Hit & Run: The Big Bird migration

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The Independent Online

Sesame Street, with its cast of weird monsters with big mouths and bright primary-coloured hides, is not only still thriving, but has gone global almost four decades after its birth. The legendary puppeteer Jim Henson, the alter ego of Kermit the Frog, may have been dead for 18 years, but characters he introduced to Sesame Street as long ago as 1969 - Big Bird, Elmo, Oscar the Grouch, Snuffleupagus and The Cookie Monster – are almost exactly as they were back then, though now they are multilingual.

You can hear them on a double CD and DVD set produced by Putumayo World Music. Billed as "a lively musical journey through Sesame Street productions around the world", it features 13 tracks from versions of the show produced locally in South Africa, Brazil, India, The Netherlands, China, Israel, Tanzania, and other places.

The songs and their accompanying videos worthily reflect preoccupations of the countries where they are made.

South Africa's contribution is the "Pollution song", a hymn to the joys of picking litter off the streets and dropping it in the dustbin. "Here's my solution: we don't want no more pollution" runs the refrain. And who could argue with that?

In Mexico, Plaza Sesamo's mission is to persuade the young to eat more fruit, so that little boys can grow up "big and strong" and little girls can be intelligent princesses. These gender specific aspirations are laid out, in Spanish, in the song "Ricas Frutas" with one line well worth quoting. "A watermelon," it says, "will bring you joy."

In Israel, Ronnie Rock sings a song with the exhortation "let's live in peace with eternal love" while in Russia's Ulitsa Sezam, the human characters serenade the joys of getting up to begin a day's work. "Let the day be peaceful and kind," they ask. From Tanzania, Kilimani Sesame brings you a song with the self-explanatory title "Don't be sad". Those of us with long memories of Jim Henson's creations have just one serious complaint that soils his blessed memory, which was that in 1970, he inflicted a song called "Rubber Duckie" on the record-buying public. Sung by Ernie, in his bath, in tribute to his favourite toy, it reached the charts and followed you everywhere, because it was the sort of jingle that is annoyingly easy to remember. However, if you were by chance one of those peculiar people who actually liked it, there is a real treat in store for you now. You can hear it again, complete with splashing and squeaks, sung in mandarin by one of the cast of Zhima Jie, China's Sesame Street. "Zhou ya ya how bow bow" is how I think the lyrics go, but please don't quote me on that. Anyway, it sounds better than the original.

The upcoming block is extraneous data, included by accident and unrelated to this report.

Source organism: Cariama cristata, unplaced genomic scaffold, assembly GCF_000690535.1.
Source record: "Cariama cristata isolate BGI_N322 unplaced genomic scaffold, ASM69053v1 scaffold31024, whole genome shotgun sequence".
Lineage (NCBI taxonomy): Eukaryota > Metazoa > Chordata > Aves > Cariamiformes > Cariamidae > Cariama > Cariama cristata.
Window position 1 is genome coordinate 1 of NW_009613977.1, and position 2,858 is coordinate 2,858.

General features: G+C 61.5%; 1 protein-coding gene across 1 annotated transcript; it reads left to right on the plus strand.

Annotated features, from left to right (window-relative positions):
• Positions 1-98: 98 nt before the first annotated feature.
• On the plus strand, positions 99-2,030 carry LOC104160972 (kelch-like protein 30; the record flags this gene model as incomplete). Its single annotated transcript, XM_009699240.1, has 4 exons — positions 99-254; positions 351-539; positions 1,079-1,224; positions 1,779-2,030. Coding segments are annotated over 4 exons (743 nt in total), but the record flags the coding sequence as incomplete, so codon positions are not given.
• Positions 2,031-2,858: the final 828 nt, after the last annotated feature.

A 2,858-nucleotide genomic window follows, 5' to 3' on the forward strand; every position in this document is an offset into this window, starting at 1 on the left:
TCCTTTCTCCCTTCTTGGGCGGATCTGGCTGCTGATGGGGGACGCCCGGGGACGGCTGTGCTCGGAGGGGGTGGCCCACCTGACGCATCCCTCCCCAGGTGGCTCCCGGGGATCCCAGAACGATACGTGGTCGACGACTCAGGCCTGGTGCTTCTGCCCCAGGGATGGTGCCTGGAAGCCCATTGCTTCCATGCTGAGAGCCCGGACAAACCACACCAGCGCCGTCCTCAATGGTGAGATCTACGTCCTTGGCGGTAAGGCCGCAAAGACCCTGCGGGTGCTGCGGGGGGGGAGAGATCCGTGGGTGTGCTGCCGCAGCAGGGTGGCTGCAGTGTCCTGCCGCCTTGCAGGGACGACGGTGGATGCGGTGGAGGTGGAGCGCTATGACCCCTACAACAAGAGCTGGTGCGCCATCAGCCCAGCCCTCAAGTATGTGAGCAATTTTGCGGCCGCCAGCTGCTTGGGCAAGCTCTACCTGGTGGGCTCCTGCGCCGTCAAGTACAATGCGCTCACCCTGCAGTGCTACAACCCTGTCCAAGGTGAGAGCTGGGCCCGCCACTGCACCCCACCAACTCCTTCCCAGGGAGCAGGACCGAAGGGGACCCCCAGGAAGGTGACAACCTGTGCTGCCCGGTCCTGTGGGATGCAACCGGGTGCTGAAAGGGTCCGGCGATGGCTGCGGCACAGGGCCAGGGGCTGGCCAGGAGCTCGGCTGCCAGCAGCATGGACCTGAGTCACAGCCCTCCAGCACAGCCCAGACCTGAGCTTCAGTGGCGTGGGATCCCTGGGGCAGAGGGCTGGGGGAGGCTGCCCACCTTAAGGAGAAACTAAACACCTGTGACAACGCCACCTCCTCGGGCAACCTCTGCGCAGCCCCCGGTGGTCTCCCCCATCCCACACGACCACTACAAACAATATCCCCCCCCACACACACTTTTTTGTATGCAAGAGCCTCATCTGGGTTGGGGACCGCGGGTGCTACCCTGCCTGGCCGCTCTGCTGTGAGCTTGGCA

Fugitives need not apply

The French Foreign Legion has long been the last refuge for scoundrels from all over the world. It has traditionally accepted recruits with no-questions-asked about their past, as long as they are willing to submit themselves to the legendary training regime. However, it seems as if these days are over. According to Captain Samir Benykrelef they no longer "accept the hardened criminals anymore, the murderers or rapists".

Good to know, although one would hope the checks to which new soldiers are now subject also flags up lesser misdemeanours. Toby Green

Coy mistress? Don't believe it

Female coyness is not an expression of inner purity. It's a tactic of scheming women, of any species, when looking for a mate. Biologists from Bristol University have studied mating birds, and believe females play hard to get only so that males will prove themselves more "helpful" parents than rivals. The report makes the distressing observation that, "There are men who have mastered the ability of conning women into thinking they are helpful." You don't say. So for centuries men have been saying, "Sleep with me, Gwendolen, and I'll be really kind to any offspring"? The swine.

John Walsh

Fashion basics + clever marketing = success

Outerwear is rarely glamorous, but the cold snap may go some way towards explaining "double-digit" growth in UK sales at Uniqlo, purveyor of basics with more style than might reasonably be expected. After all, the Japanese company does a nice line in down jackets. But neither is Uniqlo faring badly where international business is concerned: new stores will open next year in Singapore and Russia, and there are currently 54 shops outside Japan. The high-street chain is the budget hot ticket du jour.

Even the company's name – a distillation of "unique" and "clothing" – chimes with the times. Uniqlo sells premium Kaihara denim, cashmere sweaters, fleece tops and more, all designed with an eye for function and at prices that are arrestingly low.

As well as meeting a demand for classics – the economic climate dictates that the ephemeral nature of trend-led fashion is not to be tolerated – the company has lately also been innovative in terms of marketing.

Following its British launch in 2001, by the middle of the decade Uniqlo seemed jaded, and struggled against Topshop, H&M and New Look.

But there's nothing like a clever collaboration with bright young designers, artists and photographers to boost the profile of a faceless corporation, and in 2007 alone Uniqlo produced original T-shirt designs with Nigel Scott, Osamu Tezuka and more. A reversal of fortunes was the result. Today, Uniqlo's timeless design is exactly what the world is looking for.

Susannah Frankel